Thursday, October 17, 2019

Slido - Create and Run Polls Within Your Google Slides

Slido is a polling tool that has recently launched a Google Slides add-on and a corresponding Chrome extension. With Slido installed you can create polls directly in the Google Slides editor. The poll will appear as a slide in your presentation. The poll slide includes your question and the directions for your audience to respond to your poll.

When your audience responds to your poll their responses will appear on the slide. By using Slido's Google Slides add-on you don't have to toggle between your presentation and a polling website in order to view poll responses.

Watch the following short video to see how Slido works.

What Causes a Recession?

The U.S. stock market has been on a historic bull run over the last decade. That has a lot of people asking and a lot of talking heads on CNBC speculating about when the next recession will hit. Fittingly, TED-Ed has a new lesson titled What Causes an Economic Recession?

By watching What Causes an Economic Recession? students can learn about the roles of interest rates, inflation, and employment rates in causing and easing economic recessions. The lesson also indirectly hits on the topic of monetary supply. You can view the video and lesson questions here or watch the video as embedded below.

Wednesday, October 16, 2019

topoView - View and Download Thousands of Historical Maps

topoView is a free service that anyone can use to find and download historical topographic maps produced by the USGS since 1880. The process of finding maps through topoView is rather easy. Simply open the map viewer then click on a part of the United States. Once you've selected an area you can use the timeslider to find maps produced during a range of years. Maps that you find through topoView can be downloaded as JPG, KMZ, GeoPDF, and GeoTIFF files. Most students will utilize the JPG or KMZ formats. This video provides an overview of how to use topoView.

Applications for Education
The historical maps found through topoView could be useful in helping students see how the topography of an area has changed over the last 130 years. Students who use Google Earth Pro (the free desktop version of Google Earth) can layer the historical maps over the current view of an area.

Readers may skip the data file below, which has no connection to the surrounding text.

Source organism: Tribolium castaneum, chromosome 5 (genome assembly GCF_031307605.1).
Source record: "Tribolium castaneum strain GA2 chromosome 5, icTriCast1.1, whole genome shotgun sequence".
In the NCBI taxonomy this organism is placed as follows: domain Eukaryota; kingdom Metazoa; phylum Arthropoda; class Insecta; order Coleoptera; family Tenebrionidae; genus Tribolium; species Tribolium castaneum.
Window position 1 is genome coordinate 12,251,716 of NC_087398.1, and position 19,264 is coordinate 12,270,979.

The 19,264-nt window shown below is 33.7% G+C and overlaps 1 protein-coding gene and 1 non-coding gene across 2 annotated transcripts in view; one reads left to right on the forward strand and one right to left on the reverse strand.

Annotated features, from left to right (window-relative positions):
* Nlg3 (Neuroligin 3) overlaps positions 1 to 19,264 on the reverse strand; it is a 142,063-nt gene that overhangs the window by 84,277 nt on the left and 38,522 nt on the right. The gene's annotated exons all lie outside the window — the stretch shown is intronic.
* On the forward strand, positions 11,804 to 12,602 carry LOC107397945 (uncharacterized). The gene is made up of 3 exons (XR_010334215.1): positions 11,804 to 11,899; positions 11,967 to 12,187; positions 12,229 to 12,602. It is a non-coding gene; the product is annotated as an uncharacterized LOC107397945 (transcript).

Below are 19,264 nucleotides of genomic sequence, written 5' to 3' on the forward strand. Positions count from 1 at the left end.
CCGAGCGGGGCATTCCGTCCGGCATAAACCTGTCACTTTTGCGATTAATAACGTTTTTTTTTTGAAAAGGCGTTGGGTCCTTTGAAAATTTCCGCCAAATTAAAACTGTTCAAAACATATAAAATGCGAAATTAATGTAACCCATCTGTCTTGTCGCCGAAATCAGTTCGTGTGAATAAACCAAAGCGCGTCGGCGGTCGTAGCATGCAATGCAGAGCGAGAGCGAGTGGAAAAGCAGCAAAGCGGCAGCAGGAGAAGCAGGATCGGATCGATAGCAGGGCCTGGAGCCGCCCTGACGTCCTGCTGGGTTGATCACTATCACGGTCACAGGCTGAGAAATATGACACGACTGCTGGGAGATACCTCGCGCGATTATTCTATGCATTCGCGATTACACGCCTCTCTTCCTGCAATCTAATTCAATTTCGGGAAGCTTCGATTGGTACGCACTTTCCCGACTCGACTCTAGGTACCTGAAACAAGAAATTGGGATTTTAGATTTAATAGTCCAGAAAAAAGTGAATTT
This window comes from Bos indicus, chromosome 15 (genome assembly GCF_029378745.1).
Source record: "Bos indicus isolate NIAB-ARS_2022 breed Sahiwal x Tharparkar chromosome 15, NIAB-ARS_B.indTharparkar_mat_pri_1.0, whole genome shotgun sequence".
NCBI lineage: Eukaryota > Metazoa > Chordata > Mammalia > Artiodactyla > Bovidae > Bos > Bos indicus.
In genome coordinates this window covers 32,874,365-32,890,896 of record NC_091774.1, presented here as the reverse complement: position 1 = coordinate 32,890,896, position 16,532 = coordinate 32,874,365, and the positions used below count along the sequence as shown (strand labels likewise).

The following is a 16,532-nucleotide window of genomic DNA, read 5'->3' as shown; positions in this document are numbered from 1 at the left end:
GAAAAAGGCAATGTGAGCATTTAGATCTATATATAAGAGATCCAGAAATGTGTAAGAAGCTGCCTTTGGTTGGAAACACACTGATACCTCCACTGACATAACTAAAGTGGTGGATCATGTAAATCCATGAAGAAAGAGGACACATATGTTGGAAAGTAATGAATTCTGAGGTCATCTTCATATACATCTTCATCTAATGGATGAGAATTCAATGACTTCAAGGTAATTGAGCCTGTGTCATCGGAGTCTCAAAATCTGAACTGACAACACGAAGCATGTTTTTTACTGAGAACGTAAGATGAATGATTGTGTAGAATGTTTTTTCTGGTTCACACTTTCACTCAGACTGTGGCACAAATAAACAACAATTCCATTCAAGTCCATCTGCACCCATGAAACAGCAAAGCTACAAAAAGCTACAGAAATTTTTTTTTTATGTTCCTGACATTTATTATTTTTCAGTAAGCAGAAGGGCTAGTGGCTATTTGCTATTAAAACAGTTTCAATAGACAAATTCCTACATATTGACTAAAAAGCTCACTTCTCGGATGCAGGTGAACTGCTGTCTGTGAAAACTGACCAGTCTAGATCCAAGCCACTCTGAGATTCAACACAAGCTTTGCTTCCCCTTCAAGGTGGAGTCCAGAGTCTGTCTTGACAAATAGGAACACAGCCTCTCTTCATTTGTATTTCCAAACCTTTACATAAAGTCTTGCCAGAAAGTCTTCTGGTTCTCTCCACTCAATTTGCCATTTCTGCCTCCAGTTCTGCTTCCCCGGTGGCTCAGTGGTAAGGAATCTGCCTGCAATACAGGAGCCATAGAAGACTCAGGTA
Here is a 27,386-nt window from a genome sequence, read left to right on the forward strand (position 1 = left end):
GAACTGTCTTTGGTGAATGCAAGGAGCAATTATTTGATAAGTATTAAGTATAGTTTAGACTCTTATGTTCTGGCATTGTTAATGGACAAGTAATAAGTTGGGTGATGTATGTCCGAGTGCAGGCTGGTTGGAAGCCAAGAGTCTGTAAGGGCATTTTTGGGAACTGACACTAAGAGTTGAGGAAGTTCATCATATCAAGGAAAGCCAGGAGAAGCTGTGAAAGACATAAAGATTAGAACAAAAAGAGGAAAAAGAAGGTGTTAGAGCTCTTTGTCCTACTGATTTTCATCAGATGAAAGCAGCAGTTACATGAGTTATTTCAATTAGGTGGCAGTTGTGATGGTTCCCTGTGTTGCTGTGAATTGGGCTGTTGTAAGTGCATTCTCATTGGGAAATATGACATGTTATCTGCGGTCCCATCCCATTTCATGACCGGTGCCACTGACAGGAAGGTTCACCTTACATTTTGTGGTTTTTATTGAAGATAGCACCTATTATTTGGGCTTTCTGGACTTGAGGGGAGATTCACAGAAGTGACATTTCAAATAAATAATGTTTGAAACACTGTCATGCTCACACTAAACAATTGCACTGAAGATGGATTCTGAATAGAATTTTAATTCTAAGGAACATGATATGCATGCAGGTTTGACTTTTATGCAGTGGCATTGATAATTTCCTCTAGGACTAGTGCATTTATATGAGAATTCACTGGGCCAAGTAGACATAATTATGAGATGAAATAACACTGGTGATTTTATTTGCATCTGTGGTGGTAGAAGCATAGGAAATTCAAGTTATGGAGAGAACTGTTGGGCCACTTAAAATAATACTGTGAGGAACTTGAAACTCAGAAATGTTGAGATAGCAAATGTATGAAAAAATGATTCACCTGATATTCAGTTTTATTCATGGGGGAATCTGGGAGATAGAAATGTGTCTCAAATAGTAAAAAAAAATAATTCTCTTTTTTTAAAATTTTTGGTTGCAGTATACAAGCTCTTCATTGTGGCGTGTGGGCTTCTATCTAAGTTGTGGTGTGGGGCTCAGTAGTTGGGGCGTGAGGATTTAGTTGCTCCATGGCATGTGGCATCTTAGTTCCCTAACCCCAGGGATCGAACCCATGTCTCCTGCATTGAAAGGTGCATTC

topoView could also be useful to students who are writing historical fiction stories to get a better sense of the layout of a place that they might be writing about.

Learn more about Google Earth in my upcoming webinar, Google Earth & Maps - It's More Than Social Studies

Tuesday, October 15, 2019

How to Add Folders to Wakelet Collections

Over the weekend a reader emailed me asking about the possibility of creating folders in Wakelet collections. Wakelet doesn't have a native folders feature. However, it is possible to added folders to Wakelet collections through Google Drive and OneDrive. To add a folder to your Wakelet collection use the sharing option in Google Drive or OneDrive that provides you with a shareable link. Then place that link in your Wakelet collection. The process of sharing folders in Wakelet collections is outlined in my video below.

Watch my other videos about Wakelet to learn how to get started using it and how to create videos within a Wakelet collection.

Monday, October 14, 2019

The Globe of Extremes - An Interactive Map

The Globe of Extremes is an interesting interactive map of the extremes of the Earth. On the map you'll find things like the deepest spot on Earth, the point furthest from any ocean, and the highest permanent settlement in the world. When you open The Globe of Extremes it immediately starts to slowly spin to show you the extreme places of the world. Click on any of the placemarkers on the globe to see images and read about the extreme place.

Applications for Education
The Globe of Extremes is a nice little resource for students to explore to learn some fun geography trivia. More importantly, it's a model of what can be done with digital mapping tools. The Globe of Extremes was built using some advanced ArcGIS tools, but your students could create similar digital maps by using Google Earth.

On a related note, this Thursday afternoon I'm hosting a webinar all about using Google Earth and Google Maps in your classroom.

H/T to Maps Mania